NEAR Orbit Insertion
At 10:33 a.m., with Eros about 203 miles (327 kilometers) below, NEAR's small hydrazine thrusters fired for 57 seconds, slowing the spacecraft's approach to walking speed and easing it into the asteroid's weak gravitational pull. The rendezvous took place about 160 million miles (256 million kilometers) from Earth.
Right: Just in time for its Valentine's Day date with 433 Eros, the Near Earth Asteroid Rendezvous (NEAR) spacecraft snapped this photo during its approach to the 21-mile-long space rock. Taken Feb. 11, 2000, from 1,609 miles (2590 kilometers) away, the picture reveals a heart-shaped depression about 3 miles (5 kilometers) long. Scientists at the Johns Hopkins University Applied Physics Laboratory - which manages the NASA mission -processed the image on Feb. 12. Photos taken from closer in during the next few days will help the NEAR team unravel the mystery of this shadowy feature.
Over the next 24 hours, instrument data and pictures of the asteroid taken after the orbit insertion burn will provide more details about NEAR's precise position around Eros. The first orbit images from NEAR are expected this afternoon.
For more information about the NEAR mission, see the recent SpaceScience.com headline "Eros or Bust" and the NEAR Mission Home Page from Johns Hopkins University.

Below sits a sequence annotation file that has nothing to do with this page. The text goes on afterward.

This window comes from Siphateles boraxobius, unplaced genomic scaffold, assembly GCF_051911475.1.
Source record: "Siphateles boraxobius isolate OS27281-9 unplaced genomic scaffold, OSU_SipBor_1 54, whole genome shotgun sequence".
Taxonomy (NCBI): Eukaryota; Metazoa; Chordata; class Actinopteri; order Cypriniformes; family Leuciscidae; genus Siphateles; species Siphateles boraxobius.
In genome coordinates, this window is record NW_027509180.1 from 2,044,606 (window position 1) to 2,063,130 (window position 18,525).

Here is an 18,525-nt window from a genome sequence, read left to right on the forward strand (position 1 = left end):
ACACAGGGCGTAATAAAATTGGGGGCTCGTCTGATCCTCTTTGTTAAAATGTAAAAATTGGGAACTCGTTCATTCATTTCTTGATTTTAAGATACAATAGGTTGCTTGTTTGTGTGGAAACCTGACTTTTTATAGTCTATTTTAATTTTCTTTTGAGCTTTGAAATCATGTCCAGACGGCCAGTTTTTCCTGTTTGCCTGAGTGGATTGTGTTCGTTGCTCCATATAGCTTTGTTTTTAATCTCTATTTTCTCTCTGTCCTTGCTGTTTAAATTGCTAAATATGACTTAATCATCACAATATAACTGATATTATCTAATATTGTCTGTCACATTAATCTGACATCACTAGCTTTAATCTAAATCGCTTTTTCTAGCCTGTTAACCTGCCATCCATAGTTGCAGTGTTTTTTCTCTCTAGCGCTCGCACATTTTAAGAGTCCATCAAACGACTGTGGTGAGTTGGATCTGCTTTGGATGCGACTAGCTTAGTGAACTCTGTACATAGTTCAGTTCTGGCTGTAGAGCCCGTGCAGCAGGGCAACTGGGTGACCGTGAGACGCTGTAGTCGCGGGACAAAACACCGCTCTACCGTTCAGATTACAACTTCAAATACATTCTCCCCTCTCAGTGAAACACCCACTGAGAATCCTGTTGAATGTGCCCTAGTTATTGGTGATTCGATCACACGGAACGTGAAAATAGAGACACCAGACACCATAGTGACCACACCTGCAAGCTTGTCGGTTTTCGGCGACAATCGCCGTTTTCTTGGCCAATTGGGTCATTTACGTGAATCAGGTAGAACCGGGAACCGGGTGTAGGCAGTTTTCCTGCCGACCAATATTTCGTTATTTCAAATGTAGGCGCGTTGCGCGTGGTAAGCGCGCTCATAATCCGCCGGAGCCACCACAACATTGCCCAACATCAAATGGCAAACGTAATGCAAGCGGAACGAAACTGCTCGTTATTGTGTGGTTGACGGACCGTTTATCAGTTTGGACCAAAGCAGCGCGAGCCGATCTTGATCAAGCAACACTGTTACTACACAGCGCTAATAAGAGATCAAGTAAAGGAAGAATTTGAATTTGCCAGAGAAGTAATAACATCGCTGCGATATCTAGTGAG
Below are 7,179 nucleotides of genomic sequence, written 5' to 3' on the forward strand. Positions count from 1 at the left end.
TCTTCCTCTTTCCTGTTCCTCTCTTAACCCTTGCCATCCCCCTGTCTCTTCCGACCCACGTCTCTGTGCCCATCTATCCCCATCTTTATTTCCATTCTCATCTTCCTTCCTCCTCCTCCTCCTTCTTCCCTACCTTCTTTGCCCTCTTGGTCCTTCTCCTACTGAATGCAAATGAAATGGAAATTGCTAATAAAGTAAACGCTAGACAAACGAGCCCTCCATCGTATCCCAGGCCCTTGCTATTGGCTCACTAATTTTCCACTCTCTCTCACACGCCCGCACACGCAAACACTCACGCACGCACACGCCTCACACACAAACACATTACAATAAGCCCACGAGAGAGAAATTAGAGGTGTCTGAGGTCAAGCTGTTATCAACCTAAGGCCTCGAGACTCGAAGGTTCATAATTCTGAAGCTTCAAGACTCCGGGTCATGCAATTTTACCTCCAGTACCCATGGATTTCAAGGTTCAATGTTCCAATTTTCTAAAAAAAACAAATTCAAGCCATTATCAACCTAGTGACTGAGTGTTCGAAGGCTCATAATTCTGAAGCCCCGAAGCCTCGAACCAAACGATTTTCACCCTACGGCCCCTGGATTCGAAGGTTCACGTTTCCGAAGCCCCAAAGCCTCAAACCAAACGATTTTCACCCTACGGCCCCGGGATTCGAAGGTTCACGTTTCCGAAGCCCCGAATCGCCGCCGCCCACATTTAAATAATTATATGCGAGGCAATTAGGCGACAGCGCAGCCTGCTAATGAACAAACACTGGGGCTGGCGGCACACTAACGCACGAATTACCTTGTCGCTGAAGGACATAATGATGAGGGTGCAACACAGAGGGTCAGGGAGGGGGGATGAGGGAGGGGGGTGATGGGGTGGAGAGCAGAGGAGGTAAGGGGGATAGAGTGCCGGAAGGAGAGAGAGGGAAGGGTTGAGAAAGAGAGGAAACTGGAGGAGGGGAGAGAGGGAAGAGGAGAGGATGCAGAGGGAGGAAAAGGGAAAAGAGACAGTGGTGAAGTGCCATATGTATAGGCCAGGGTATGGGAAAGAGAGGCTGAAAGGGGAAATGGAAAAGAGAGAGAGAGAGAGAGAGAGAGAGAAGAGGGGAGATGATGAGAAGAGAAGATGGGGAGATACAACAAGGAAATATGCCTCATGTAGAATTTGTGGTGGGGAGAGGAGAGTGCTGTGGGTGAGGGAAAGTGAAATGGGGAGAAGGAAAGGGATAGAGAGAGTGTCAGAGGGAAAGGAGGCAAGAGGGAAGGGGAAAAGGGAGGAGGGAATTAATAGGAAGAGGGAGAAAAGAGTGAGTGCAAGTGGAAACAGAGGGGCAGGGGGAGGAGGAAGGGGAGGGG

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The NEAR (Near Earth Asteroid Rendezvous) mission, a NASA Discovery Program being conducted by the Johns Hopkins University Applied Physics Laboratory, Laurel, MD, is the first mission to orbit an asteroid.Web Links
Eros or Bust - February 8, 2000. NASA Science News. NASA's Near-Earth Asteroid Rendezvous Mission is nearing 433 Eros. It is scheduled to go into orbit around the space rock on Valentines Day, 2000. University
Guess Who's Coming to Breakfast? - February 13, 2000. NASA Science News. Critical science observations of Eros are scheduled to begin 11 hours before NEAR's orbit insertion on Valentines Day, 2000.
Near Earth Asteroid Rendezvous mission - NEAR home page from Johns Hopkins University
NEAR Science Update, Jan. 24, 2000 - much of the material for this story was drawn from this source.
NASA Press Release - 8 Feb. 2000